KRON plans to move out of 1001 Van Ness

KRON's home at 1001 Van Ness Ave.
KRON 4 owner Young Broadcasting wants to sell its longtime home at 1001 Van Ness Ave. in San Francisco and move to a smaller but more modern facility elsewhere in the Bay Area.

General Manager Brian Greif said the 90,000-square-foot building has much more space than the station needs.

“While we love the Van Ness building and the location, the space required for a state-of-the-art digital television station is a fraction of what we have here,” said Greif. “Relocating to a smaller facility will enable us to build a new platform to effectively serve our viewing audience within the San Francisco DMA with the best of today’s and tomorrow’s digital TV advances.”

Greif said the process to sell the building and find a new home will take about a year.

The story was first reported by media blogger Rich Lieberman, who attributed it to a "well placed station source," and was later confirmed on the record by the SF Business Times and Broadcasting & Cable among others.

The Van Ness building was designed by Gardner Daily, who also was the architect for the Chronicle building at Fifth and Mission streets in San Francisco. Back then, the Chron and KRON had the same owners.

It was completed in 1967. Young Broadcasting bought the four-story structure in 2000 for $8.4 million, or $185 a square foot, the Business Times reported.

KTVU responds to helicopter noise complaints

In response to complaints from Berkeley residents about noise from news helicopters, KTVU news director Ed Chapuis said his station’s aims not to fly below 1,000 feet, and much of the noise people are hearing could be from police helicopters, which fly lower.

Chapuis, in a Q&A with the Berkeleyside.com news website, also said people may be noticing helicopters now because of the Occupy Oakland demonstrations.

We recognize that noise is an issue and we try to get in and out as quickly as possible. But sometimes the event we are covering is protracted, like a riot or march, and that requires us to stay up longer,” Chapuis said. “The police helicopters are usually lower than ours so they many be making more of the noise. We do try to mitigate noise though. I get a handful of calls about noise [when our helicopter is up] and I always talk to the caller.”

Thursday, October 27, 2011

Tribune to retain Oakland in its name -- number of BANG newsroom layoffs reduced

The Bay Area News Group is reversing course and will retain the names Oakland Tribune, Contra Costa Times and other newspaper titles it uses in the East Bay. BANG also reduced the number of newsroom employees it will fire from 48 to 25.

Also, the San Mateo County Times will retain its name. The earlier plan was to distribute newspapers with the San Jose Mercury News flag to Times subscribers and single-copy buyers.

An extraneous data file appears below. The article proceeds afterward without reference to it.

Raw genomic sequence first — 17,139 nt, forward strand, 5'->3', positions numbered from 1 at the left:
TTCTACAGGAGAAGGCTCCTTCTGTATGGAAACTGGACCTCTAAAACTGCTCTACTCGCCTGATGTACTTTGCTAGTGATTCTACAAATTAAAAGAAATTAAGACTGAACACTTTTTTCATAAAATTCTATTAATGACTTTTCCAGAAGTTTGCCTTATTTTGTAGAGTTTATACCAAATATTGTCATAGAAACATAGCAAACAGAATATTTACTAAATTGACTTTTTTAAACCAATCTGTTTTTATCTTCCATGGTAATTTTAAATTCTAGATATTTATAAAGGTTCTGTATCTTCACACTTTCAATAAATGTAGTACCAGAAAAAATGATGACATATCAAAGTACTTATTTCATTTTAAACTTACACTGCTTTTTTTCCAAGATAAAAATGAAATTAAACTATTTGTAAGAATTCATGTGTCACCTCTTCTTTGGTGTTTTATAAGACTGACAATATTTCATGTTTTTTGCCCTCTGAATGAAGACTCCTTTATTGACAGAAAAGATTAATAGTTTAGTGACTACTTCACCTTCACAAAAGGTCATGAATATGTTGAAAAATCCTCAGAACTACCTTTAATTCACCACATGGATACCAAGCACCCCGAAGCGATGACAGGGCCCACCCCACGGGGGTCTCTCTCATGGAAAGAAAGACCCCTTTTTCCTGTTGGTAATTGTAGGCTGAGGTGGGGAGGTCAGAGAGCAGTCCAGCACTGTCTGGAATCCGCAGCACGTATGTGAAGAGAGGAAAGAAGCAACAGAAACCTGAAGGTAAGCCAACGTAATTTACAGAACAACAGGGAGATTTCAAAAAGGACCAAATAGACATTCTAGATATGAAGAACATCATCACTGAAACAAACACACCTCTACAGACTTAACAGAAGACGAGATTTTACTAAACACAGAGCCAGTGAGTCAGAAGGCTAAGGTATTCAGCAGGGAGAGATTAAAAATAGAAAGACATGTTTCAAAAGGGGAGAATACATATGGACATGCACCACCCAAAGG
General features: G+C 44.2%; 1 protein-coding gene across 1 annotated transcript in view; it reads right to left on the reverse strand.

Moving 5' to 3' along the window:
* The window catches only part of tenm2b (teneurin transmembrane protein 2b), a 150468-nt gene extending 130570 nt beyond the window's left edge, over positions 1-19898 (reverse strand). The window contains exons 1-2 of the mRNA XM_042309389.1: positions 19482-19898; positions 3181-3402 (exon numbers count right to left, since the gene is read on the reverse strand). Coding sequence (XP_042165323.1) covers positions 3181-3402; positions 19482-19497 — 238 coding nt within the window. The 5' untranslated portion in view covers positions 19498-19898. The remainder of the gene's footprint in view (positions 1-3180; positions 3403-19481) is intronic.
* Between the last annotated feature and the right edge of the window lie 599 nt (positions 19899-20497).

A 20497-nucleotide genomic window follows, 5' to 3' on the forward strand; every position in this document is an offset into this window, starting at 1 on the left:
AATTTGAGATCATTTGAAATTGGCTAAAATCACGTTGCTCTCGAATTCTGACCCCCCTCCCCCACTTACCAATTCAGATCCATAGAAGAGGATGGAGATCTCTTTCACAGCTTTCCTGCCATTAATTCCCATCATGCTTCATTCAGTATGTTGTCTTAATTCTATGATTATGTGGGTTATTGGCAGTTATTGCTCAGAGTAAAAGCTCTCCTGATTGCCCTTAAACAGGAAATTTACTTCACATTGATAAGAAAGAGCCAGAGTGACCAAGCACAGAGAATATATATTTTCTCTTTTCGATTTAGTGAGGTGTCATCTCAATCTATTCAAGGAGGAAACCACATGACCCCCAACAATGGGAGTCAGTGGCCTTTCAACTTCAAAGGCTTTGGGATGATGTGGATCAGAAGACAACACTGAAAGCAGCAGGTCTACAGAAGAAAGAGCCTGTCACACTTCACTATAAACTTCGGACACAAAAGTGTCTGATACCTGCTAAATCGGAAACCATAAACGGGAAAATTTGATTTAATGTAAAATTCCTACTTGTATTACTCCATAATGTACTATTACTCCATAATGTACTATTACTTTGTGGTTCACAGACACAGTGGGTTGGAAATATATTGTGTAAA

BANG President Mac Tully held a news conference yesterday to announce the changes to the company's original plan. According to Bay City News:
    ... [T]he Tribune also will open two new community media labs in Oakland, which are part of the news group's plan to emphasize social media and community participation that's focused on local news. 
    One of the community media centers will be located in the Tribune's newsroom when the paper moves back to downtown Oakland. The paper had always been located downtown since it was founded in 1874 but in 2007 it moved about five miles away to Oakport Street, near the Oakland Coliseum and the Oakland airport. 
    The other community media lab will be a satellite office. 
    Oakland Tribune Editor Martin Reynolds said, "Today is a very good day for Oakland. So much of the news about the newspaper industry is about its demise but today we're looking at building something." 
    Reynolds said the media labs are part of a plan to have "an open newsroom" in which community members contribute items to the newspaper and its website. 
    Reynolds also said he's "excited" that the paper will be moving back downtown sometime early next year, although the site hasn't yet been determined. 
    He said newspaper officials considered moving back into the Tribune Tower at 13th and Franklin streets, a landmark building that opened in 1924, but its now in foreclosure proceedings so moving back isn't feasible. 
    Reynolds said, "The staff never wanted to leave downtown and the community took exception to our move and thought we had somehow abandoned the scene even though that wasn't true. Now we'll be back where we want to be." 
    Tully said moving the Tribune back downtown "is part of re-engaging the community and inviting them in and this building (on Oakport Street) is not conducive to that."
The changes are set to go into effect on Tuesday, Nov. 1.

Tuesday, October 25, 2011

Local reporters barred from Obama event

Local reporters will not be allowed inside San Francisco’s Hotel W today to cover President Obama’s appearance before hundreds of donors, the Chronicle reported this morning. Instead, coverage will be limited to White House pool reporters, who will feed reports to the rest of the media.

The Chronicle, which had previously been allowed to cover Obama’s events in San Francisco, contacted former White House press aides who called the move a mistake.
    Nicolle Wallace, a former press secretary to Republican President George W. Bush, called the ban "idiotic ... inexplicable on the politics side, let alone the press side." 
    "For a Democrat to go to San Francisco and not invite the local press is like George W. Bush going to Crawford, Texas" and doing the same, she said. "This is a place where people want to be reminded about what they love about the guy."